• The character Jose Quesada's name is a reference to Marvel's editor-in-chief, Joe Quesada, who also did the artwork for a Daredevil storyline written by famous director Kevin Smith, who makes a cameo in the movie as the morgue worker Kirby, which is a reference to comic book legend Jack Kirby. Also referred to only in dialogue is Mr. Lee, another reference to Stan Lee.
  • The character Father Everett's name is a reference to co-creator Bill Everett
  • Colin Farrell was originally considered for the role of Daredevil/Matt Murdock, while Ben Affleck was originally considered for the role of Bullseye.
  • Frank Miller appears in the movie as a man with a pen through his head, from whom Bullseye steals a motorcycle. He is listed in the credits as "Man with pen through head".
  • Karen Page makes a small appearance as the secretary at the Nelson & Murdock law firm.
  • The comic adaptation of the film included some scenes that were omitted from the original theatrical release, but included in the director's cut, such as a portion of the trial of Duante Jackson, Matt Murdock's interrogation of Officer McKenzie, and Foggy learning Wesley's connection to Lisa Tazio's murder. However, the comic also shows Daredevil impaling Bullseye with a glass shard before throwing him out the window. Additionally, Bullseye is not shown surviving the fall, unlike either versions of the film.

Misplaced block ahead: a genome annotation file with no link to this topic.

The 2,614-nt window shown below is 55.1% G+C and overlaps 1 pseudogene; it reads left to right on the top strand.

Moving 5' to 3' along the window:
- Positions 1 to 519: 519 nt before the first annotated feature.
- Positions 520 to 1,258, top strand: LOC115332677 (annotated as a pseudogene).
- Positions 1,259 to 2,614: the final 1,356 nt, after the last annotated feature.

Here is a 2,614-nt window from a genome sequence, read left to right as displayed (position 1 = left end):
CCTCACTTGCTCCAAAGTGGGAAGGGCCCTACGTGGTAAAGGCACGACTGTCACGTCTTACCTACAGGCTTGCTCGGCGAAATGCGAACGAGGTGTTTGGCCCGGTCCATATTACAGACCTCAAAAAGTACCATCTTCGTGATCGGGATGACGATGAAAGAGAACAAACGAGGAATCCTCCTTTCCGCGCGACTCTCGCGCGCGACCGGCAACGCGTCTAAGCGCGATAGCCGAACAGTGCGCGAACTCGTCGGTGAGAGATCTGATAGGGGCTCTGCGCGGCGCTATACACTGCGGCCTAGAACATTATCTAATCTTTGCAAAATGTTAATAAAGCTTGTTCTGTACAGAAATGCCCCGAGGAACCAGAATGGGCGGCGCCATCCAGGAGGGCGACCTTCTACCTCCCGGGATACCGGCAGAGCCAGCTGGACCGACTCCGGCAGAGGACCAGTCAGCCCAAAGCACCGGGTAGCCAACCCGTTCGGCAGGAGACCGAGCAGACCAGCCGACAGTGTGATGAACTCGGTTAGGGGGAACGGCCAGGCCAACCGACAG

• The novelization indicates that Matt Murdock lost his sight in the spring of 1984 at age 12, and that it was 19 years before the present-day events of the movie (setting it in 2003).
  • The prologue chapter of the novelization opens by asking the reader to forget all they know about superheroes, that Daredevil took place in the "real" world and there was no "mutant healing" or "Spider-Sense". In the first chapter dealing with Matt's past in 1984, Matt compared his skateboarding to gliding like the Silver Surfer. This means that in the world of the Daredevil novelization at least, the X-Men, Spider-Man, and Silver Surfer are fictional.
  • The novelization also gives Fallon's full name as Eddie Fallon, and nicknames him the Fixer.